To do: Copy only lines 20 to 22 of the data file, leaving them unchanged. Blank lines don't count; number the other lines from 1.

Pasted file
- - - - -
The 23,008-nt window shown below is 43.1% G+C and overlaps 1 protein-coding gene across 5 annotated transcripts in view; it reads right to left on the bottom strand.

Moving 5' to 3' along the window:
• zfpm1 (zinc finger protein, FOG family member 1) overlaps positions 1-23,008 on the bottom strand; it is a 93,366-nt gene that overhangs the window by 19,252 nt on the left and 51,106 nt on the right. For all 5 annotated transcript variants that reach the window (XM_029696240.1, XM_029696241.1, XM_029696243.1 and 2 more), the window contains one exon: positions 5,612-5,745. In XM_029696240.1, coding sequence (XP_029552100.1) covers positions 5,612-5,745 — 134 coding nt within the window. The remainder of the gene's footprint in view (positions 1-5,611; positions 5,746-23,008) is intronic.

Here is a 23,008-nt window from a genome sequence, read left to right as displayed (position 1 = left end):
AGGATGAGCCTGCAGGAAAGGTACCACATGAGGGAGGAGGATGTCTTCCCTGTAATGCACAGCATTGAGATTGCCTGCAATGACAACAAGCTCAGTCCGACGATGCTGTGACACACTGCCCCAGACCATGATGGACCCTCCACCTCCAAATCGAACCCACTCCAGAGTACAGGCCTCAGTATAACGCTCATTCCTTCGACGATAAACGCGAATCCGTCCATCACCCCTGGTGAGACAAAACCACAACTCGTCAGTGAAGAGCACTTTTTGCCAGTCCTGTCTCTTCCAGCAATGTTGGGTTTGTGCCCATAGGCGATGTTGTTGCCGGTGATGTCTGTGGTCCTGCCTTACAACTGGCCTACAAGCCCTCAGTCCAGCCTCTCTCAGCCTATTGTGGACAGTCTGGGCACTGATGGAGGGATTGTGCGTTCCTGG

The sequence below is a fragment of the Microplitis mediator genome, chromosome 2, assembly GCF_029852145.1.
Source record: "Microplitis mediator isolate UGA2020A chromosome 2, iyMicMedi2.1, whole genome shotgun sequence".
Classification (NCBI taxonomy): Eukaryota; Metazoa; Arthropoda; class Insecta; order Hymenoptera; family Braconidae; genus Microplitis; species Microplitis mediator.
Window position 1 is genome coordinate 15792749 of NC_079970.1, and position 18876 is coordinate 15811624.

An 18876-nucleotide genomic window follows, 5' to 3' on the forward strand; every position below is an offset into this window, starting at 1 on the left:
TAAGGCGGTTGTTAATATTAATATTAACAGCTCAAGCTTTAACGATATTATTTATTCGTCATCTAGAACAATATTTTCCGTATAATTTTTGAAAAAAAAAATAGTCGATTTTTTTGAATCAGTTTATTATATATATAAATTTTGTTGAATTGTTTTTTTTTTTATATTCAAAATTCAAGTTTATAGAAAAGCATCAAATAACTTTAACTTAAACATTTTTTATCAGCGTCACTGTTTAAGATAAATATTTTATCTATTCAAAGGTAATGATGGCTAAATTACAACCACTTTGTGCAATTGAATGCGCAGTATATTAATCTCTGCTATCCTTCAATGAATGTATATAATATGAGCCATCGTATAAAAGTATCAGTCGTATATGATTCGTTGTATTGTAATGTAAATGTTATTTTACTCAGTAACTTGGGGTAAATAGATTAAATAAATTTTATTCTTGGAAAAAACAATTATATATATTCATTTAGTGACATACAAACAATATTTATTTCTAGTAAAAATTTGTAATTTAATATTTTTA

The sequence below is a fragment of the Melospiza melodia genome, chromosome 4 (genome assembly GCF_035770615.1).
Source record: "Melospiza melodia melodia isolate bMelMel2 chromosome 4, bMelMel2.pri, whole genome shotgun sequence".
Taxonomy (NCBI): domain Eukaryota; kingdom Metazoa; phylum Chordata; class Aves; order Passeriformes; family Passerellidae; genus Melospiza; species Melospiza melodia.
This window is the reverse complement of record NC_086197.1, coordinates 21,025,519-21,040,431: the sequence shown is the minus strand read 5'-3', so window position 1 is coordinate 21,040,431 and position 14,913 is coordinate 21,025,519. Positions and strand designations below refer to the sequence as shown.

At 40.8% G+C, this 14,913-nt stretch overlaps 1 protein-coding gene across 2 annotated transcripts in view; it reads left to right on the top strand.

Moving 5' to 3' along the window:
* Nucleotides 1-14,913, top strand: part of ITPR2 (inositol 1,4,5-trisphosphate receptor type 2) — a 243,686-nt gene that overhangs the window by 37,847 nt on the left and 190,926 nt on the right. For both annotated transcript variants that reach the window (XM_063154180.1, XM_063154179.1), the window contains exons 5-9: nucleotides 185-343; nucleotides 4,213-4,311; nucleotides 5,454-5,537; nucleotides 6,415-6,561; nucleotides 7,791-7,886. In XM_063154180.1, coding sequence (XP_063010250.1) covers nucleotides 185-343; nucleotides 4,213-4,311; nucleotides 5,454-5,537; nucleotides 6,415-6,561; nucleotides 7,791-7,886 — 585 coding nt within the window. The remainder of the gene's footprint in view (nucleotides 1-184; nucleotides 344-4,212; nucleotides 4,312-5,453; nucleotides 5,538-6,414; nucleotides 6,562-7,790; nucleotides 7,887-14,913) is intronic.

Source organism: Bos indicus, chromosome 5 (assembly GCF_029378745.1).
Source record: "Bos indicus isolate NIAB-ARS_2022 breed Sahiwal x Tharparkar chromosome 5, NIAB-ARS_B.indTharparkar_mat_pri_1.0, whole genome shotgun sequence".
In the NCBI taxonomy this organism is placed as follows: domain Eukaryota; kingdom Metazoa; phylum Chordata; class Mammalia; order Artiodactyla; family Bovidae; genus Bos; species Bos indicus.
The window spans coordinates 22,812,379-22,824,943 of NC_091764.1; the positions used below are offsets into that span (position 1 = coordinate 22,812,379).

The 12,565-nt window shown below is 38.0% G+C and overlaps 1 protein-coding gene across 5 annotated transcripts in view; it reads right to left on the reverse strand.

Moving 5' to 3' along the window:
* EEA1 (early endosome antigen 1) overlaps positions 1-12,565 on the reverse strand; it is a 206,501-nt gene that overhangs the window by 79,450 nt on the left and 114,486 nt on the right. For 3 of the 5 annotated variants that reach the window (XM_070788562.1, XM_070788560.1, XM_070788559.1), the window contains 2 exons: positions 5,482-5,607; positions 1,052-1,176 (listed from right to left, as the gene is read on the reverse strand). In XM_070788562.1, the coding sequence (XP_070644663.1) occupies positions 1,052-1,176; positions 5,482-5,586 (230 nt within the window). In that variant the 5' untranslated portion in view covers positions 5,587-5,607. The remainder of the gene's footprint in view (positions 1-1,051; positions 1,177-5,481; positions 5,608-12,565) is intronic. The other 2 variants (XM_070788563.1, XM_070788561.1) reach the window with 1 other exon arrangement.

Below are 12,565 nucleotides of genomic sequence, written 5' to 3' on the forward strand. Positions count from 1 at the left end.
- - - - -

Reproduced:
Source record: "Bos indicus isolate NIAB-ARS_2022 breed Sahiwal x Tharparkar chromosome 5, NIAB-ARS_B.indTharparkar_mat_pri_1.0, whole genome shotgun sequence".
In the NCBI taxonomy this organism is placed as follows: domain Eukaryota; kingdom Metazoa; phylum Chordata; class Mammalia; order Artiodactyla; family Bovidae; genus Bos; species Bos indicus.
The window spans coordinates 22,812,379-22,824,943 of NC_091764.1; the positions used below are offsets into that span (position 1 = coordinate 22,812,379).